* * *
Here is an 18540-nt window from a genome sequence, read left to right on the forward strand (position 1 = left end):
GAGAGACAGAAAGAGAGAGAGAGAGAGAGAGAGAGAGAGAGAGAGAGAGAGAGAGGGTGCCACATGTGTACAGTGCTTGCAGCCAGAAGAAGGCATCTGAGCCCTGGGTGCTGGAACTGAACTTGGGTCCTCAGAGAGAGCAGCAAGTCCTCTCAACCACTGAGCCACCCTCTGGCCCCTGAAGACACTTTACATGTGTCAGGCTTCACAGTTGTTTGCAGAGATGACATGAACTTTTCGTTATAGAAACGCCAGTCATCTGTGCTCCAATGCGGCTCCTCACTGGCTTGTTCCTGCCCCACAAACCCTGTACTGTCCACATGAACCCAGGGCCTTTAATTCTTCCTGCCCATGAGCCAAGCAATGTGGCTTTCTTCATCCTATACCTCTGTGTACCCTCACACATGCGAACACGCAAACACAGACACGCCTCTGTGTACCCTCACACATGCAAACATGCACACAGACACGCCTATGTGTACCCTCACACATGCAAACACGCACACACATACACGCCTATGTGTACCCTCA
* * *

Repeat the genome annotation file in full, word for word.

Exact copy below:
Here is an 18540-nt window from a genome sequence, read left to right on the forward strand (position 1 = left end):
GAGAGACAGAAAGAGAGAGAGAGAGAGAGAGAGAGAGAGAGAGAGAGAGAGAGAGGGTGCCACATGTGTACAGTGCTTGCAGCCAGAAGAAGGCATCTGAGCCCTGGGTGCTGGAACTGAACTTGGGTCCTCAGAGAGAGCAGCAAGTCCTCTCAACCACTGAGCCACCCTCTGGCCCCTGAAGACACTTTACATGTGTCAGGCTTCACAGTTGTTTGCAGAGATGACATGAACTTTTCGTTATAGAAACGCCAGTCATCTGTGCTCCAATGCGGCTCCTCACTGGCTTGTTCCTGCCCCACAAACCCTGTACTGTCCACATGAACCCAGGGCCTTTAATTCTTCCTGCCCATGAGCCAAGCAATGTGGCTTTCTTCATCCTATACCTCTGTGTACCCTCACACATGCGAACACGCAAACACAGACACGCCTCTGTGTACCCTCACACATGCAAACATGCACACAGACACGCCTATGTGTACCCTCACACATGCAAACACGCACACACATACACGCCTATGTGTACCCTCA